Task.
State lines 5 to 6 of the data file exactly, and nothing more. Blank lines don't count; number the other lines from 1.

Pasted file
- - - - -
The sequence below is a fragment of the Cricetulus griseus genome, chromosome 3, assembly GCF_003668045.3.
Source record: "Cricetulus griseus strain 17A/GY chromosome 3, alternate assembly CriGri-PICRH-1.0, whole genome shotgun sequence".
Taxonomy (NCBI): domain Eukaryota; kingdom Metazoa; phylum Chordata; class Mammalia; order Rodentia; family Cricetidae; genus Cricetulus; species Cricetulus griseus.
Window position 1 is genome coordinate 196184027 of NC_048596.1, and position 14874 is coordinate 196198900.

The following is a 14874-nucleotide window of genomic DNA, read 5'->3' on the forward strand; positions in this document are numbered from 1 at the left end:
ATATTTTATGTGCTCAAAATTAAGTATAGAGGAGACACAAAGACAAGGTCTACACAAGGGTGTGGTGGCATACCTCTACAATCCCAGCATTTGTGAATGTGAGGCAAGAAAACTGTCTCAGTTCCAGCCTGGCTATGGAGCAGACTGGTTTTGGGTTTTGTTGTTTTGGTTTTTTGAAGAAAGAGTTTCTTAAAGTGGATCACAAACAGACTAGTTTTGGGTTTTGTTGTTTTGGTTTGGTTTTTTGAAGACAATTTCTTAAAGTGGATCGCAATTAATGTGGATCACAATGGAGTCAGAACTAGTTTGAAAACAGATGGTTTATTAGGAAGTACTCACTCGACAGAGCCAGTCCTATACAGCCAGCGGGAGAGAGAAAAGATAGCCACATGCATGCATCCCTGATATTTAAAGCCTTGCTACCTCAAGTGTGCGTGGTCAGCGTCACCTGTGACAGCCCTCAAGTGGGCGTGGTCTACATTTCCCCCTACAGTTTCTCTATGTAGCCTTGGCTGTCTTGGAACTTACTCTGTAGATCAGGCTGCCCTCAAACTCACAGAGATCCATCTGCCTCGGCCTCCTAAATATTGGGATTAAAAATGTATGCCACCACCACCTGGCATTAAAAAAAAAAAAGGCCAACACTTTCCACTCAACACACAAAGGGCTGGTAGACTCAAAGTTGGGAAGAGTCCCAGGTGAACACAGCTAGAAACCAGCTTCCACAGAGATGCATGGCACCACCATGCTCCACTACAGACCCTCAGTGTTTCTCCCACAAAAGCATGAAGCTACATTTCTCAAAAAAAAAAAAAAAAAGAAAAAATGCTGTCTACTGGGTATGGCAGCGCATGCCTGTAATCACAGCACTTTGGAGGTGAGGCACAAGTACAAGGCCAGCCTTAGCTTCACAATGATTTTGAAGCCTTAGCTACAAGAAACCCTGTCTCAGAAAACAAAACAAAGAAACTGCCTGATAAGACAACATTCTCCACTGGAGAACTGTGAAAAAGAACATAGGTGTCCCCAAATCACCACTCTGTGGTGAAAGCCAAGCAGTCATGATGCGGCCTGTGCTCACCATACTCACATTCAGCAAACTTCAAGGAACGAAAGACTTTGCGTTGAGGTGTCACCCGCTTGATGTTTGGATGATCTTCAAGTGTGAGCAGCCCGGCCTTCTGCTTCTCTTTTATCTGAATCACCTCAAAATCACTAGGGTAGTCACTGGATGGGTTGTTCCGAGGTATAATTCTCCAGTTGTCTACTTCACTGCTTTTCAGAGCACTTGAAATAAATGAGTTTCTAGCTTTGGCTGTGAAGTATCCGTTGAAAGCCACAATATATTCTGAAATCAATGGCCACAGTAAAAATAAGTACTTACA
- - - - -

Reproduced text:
The following is a 14874-nucleotide window of genomic DNA, read 5'->3' on the forward strand; positions in this document are numbered from 1 at the left end:
ATATTTTATGTGCTCAAAATTAAGTATAGAGGAGACACAAAGACAAGGTCTACACAAGGGTGTGGTGGCATACCTCTACAATCCCAGCATTTGTGAATGTGAGGCAAGAAAACTGTCTCAGTTCCAGCCTGGCTATGGAGCAGACTGGTTTTGGGTTTTGTTGTTTTGGTTTTTTGAAGAAAGAGTTTCTTAAAGTGGATCACAAACAGACTAGTTTTGGGTTTTGTTGTTTTGGTTTGGTTTTTTGAAGACAATTTCTTAAAGTGGATCGCAATTAATGTGGATCACAATGGAGTCAGAACTAGTTTGAAAACAGATGGTTTATTAGGAAGTACTCACTCGACAGAGCCAGTCCTATACAGCCAGCGGGAGAGAGAAAAGATAGCCACATGCATGCATCCCTGATATTTAAAGCCTTGCTACCTCAAGTGTGCGTGGTCAGCGTCACCTGTGACAGCCCTCAAGTGGGCGTGGTCTACATTTCCCCCTACAGTTTCTCTATGTAGCCTTGGCTGTCTTGGAACTTACTCTGTAGATCAGGCTGCCCTCAAACTCACAGAGATCCATCTGCCTCGGCCTCCTAAATATTGGGATTAAAAATGTATGCCACCACCACCTGGCATTAAAAAAAAAAAAGGCCAACACTTTCCACTCAACACACAAAGGGCTGGTAGACTCAAAGTTGGGAAGAGTCCCAGGTGAACACAGCTAGAAACCAGCTTCCACAGAGATGCATGGCACCACCATGCTCCACTACAGACCCTCAGTGTTTCTCCCACAAAAGCATGAAGCTACATTTCTCAAAAAAAAAAAAAAAAAGAAAAAATGCTGTCTACTGGGTATGGCAGCGCATGCCTGTAATCACAGCACTTTGGAGGTGAGGCACAAGTACAAGGCCAGCCTTAGCTTCACAATGATTTTGAAGCCTTAGCTACAAGAAACCCTGTCTCAGAAAACAAAACAAAGAAACTGCCTGATAAGACAACATTCTCCACTGGAGAACTGTGAAAAAGAACATAGGTGTCCCCAAATCACCACTCTGTGGTGAAAGCCAAGCAGTCATGATGCGGCCTGTGCTCACCATACTCACATTCAGCAAACTTCAAGGAACGAAAGACTTTGCGTTGAGGTGTCACCCGCTTGATGTTTGGATGATCTTCAAGTGTGAGCAGCCCGGCCTTCTGCTTCTCTTTTATCTGAATCACCTCAAAATCACTAGGGTAGTCACTGGATGGGTTGTTCCGAGGTATAATTCTCCAGTTGTCTACTTCACTGCTTTTCAGAGCACTTGAAATAAATGAGTTTCTAGCTTTGGCTGTGAAGTATCCGTTGAAAGCCACAATATATTCTGAAATCAATGGCCACAGTAAAAATAAGTACTTACA